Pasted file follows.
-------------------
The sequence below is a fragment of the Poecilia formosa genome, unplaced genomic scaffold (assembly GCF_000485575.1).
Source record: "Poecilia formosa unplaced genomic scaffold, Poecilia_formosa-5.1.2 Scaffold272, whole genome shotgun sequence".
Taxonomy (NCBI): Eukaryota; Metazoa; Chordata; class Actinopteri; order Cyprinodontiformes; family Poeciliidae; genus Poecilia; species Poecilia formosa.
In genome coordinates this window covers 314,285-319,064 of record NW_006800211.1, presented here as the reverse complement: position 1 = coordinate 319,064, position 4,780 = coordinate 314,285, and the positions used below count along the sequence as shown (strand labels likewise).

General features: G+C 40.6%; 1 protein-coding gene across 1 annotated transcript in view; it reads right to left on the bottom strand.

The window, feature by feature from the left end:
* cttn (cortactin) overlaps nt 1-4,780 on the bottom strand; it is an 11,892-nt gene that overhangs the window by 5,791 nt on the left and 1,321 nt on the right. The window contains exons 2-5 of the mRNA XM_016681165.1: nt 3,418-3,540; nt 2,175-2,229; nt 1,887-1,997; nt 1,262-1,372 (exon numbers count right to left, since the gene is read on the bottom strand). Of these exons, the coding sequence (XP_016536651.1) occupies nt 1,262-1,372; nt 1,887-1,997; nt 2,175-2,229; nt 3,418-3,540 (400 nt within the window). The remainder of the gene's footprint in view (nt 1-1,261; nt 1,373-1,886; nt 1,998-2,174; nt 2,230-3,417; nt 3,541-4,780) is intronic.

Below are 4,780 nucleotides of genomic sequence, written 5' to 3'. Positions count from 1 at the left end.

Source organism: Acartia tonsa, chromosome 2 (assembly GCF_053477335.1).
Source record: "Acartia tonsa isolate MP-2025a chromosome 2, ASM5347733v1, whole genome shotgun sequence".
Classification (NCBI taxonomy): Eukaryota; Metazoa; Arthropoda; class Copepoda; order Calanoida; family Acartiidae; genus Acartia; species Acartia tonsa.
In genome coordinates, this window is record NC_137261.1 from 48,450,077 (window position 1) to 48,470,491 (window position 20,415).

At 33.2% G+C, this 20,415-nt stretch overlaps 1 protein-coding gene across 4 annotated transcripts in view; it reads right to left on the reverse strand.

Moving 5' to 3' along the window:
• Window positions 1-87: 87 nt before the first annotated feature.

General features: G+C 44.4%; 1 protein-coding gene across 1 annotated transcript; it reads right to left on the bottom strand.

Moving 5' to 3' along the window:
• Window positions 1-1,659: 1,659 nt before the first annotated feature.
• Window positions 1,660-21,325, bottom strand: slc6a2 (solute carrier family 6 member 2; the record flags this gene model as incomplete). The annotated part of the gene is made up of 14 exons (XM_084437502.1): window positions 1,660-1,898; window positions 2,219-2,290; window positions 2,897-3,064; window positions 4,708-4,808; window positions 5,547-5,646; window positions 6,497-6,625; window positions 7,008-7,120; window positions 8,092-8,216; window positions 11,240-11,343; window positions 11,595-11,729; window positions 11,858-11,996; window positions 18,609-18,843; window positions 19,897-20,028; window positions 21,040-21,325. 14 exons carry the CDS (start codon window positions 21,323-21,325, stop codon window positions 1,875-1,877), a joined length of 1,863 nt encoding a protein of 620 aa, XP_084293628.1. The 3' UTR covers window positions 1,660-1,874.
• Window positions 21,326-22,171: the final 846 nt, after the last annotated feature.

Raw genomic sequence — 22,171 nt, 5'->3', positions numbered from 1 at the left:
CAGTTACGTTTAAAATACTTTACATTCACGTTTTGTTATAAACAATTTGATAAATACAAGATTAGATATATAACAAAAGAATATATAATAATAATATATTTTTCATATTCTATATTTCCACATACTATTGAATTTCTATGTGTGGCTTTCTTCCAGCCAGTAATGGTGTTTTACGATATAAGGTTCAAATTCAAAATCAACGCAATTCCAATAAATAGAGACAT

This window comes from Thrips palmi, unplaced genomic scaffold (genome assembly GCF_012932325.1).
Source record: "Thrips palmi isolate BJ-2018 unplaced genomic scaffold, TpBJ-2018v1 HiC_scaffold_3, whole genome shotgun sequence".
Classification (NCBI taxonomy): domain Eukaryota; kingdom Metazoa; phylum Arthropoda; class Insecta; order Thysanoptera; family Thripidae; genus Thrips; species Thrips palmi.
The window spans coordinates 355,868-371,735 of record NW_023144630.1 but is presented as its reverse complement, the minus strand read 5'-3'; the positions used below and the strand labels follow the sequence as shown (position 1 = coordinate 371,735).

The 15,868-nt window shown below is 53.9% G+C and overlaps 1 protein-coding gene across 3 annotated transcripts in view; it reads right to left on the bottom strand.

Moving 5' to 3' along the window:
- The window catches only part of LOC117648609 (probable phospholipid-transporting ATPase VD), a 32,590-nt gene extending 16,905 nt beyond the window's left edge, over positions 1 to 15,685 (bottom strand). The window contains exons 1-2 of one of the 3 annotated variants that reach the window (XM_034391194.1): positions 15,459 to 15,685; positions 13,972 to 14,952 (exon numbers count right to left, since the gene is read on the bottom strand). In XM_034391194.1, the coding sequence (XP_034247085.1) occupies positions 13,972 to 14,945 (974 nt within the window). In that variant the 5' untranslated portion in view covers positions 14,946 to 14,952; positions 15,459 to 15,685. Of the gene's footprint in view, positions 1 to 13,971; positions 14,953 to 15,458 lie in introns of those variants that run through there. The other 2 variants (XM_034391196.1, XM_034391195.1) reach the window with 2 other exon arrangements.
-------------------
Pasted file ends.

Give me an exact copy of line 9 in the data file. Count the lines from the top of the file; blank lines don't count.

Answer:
Source organism: Acartia tonsa, chromosome 2 (assembly GCF_053477335.1).